How do you feel this piece fits into the themes of your work?
The outsiders. I’m interested in the people that don’t necessarily fit and the thing that gives you permission to be uncomfortable. I like dark work because you’re forced to learn about certain things. That’s what interests me.

How do you feel your work has evolved?
Even though I’m doing a solo show now, the play I’m best I’m known for is a play called Yellowman, which is not a solo play, and that’s the one that was nominated for the Pulitzer. It’s always interesting to me when people just assume that I just do solo stuff. To me, it’s all just theatre, whether it’s solo or multiple. That’s the evolution for me, too. It’s also to write a piece like this where it can be done by anybody. I’m doing multi-character, so that’s the evolution. Thinking outside the box.

I think most people do put things in boxes, and don’t just think of everything as “It’s all just theatre.”
The reason people will hesitate with certain solo work is because they became a huge confessional. Everybody was writing about their story. Every interesting story doesn’t necessarily mean it’s a piece of theatre. Because theatre is about language. Theatre is about the imagination. It’s not necessarily the exact verbatim. It can be, but even within the verbatim, there’s still going to be something fantastical because it’s going to be that person’s take on something.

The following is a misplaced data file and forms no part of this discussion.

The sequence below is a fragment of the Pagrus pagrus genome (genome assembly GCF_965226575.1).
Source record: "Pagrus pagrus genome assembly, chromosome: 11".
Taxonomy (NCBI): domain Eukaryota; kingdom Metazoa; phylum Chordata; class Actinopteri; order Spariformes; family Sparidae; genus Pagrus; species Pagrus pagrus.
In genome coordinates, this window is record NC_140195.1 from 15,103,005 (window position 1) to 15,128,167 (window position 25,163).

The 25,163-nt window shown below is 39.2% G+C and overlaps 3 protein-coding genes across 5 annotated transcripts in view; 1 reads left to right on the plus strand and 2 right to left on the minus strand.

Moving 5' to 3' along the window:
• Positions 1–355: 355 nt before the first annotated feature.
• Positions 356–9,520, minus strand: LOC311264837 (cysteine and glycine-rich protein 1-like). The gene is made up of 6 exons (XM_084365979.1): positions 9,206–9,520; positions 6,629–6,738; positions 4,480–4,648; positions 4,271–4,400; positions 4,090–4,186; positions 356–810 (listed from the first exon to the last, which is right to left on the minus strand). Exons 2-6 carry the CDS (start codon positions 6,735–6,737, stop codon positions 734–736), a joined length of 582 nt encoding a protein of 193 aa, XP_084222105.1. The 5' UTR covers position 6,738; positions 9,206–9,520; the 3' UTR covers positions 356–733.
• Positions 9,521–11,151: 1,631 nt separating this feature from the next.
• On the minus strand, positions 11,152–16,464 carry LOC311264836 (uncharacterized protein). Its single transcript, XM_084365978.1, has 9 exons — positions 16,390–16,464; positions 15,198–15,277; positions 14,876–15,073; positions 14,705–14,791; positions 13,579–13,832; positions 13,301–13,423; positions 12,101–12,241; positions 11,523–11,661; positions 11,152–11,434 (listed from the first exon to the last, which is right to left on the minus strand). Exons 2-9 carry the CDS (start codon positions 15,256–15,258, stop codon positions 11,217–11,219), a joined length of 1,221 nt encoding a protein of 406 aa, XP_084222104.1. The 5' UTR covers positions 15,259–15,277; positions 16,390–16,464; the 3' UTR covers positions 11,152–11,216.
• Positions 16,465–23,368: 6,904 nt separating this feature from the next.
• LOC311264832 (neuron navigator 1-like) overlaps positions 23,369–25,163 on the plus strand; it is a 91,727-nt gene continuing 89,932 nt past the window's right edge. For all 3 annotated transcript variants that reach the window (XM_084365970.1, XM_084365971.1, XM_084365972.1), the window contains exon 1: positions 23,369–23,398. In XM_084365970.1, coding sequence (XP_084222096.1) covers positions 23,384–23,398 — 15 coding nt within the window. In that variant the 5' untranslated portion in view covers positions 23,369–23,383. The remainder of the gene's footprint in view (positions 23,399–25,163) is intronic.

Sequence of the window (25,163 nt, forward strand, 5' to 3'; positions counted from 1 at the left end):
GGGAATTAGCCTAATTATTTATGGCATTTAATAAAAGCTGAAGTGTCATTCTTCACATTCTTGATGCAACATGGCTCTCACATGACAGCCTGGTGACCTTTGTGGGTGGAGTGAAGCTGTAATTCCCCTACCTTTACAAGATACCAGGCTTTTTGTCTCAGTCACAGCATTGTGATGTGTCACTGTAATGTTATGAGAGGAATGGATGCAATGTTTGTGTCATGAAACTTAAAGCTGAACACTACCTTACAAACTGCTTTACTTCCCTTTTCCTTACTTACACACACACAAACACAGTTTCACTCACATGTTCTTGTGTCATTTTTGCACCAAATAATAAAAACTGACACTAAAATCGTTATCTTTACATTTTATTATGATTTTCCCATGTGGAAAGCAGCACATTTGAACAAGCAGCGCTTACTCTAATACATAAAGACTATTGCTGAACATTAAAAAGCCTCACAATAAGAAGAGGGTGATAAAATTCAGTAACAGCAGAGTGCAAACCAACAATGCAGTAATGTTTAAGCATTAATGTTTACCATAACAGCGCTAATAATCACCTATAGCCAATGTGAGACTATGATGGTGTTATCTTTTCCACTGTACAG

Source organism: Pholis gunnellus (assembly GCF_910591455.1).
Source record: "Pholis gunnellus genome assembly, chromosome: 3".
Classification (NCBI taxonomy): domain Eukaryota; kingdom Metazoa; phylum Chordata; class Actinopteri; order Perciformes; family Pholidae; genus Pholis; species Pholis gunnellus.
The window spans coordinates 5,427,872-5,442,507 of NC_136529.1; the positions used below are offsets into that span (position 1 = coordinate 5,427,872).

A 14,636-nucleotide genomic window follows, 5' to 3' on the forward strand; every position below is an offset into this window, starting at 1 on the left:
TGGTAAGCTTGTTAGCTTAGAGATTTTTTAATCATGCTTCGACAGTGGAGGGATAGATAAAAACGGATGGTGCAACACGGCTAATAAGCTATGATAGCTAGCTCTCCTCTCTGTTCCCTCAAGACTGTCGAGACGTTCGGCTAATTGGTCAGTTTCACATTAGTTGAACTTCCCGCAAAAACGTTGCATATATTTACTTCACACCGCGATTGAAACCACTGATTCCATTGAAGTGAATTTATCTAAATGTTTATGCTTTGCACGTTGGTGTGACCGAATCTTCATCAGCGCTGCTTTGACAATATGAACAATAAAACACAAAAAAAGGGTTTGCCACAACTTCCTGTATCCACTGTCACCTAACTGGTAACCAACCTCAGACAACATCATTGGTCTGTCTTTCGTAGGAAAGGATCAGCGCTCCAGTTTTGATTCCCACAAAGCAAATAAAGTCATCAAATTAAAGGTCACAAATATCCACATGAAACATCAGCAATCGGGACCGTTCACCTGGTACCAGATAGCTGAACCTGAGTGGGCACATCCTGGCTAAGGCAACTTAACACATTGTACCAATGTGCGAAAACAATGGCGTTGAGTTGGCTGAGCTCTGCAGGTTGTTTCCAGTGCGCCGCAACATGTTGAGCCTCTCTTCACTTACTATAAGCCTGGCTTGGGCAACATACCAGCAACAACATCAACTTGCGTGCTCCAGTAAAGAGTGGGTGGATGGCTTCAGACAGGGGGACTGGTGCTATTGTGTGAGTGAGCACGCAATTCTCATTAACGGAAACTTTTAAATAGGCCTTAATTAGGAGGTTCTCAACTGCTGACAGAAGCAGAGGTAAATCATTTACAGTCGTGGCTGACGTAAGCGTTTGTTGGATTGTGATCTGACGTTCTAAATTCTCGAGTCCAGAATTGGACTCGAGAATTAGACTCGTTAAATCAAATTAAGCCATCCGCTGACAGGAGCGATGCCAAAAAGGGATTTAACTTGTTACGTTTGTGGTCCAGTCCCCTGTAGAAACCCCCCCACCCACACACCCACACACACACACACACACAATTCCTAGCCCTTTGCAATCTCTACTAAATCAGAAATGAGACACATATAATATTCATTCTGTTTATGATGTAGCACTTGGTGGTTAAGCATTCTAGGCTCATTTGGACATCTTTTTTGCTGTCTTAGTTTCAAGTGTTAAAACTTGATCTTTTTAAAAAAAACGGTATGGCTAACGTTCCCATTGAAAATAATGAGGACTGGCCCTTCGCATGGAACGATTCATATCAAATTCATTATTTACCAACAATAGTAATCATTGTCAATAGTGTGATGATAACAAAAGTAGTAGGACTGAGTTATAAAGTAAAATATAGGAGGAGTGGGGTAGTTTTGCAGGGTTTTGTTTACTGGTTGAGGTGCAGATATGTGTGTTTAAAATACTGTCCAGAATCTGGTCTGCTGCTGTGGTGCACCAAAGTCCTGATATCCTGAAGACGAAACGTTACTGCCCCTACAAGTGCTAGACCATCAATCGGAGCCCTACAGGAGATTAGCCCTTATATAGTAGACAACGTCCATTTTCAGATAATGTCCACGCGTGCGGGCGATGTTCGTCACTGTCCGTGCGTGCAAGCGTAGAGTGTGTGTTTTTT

So, to compartmentalize it, which began to happen in the 90s up until, say, the mid-2000s when people started writing about their lives because they were out of work—that’s what the problem was. When you have people, whether it’s multi-character or single character, doing great stuff, they’re fun pieces of theatre. Diana Oh’s piece was a fun piece of theatre. David Cale [with] Harry Clark. A Streetcar Named Desire, piece of theatre. Hamilton, piece of theatre. To me it’s just that: multi, single, whatever it is, that’s the way I view it. I’m writing something that’s multi-character. I’m not in it either.

How do you think the development process of new work can be improved?
Well, first of all, it’s time to get some younger people in there. Diversification. And also more time for people to have time to do their art. Not wham, bam, thank you ma’am. You have to really invest in having younger dramaturgs. Having more women, people of color, LGBT+ people. There has to be a mix. It’s about investing in younger voices, as well.

How do you feel the theatrical landscape has changed?
It’s just beginning to include younger people, which is great. And also the fact that younger people now can afford to go to the theatre. The bad stuff is happening now in terms of people misusing their power. That’s the thing that bothers me within the theatre. That’s always been, but that’s the thing. And the voices are now becoming much more diverse. Slowly but surely it’s happening. It’s great.

What do you mean by misusing their power? That can mean a lot of different things.
Well, there are certain people that need to get out of the way. They’ve been running the theatre too long and they’ve lost perspective. And they’re not taking any chances. That’s the bad side of it. That’s what I mean by misuse of power. And not really looking at diversifying their audiences. That’s the thing.

What do you feel people get wrong when they think about New York theatre in the 90s?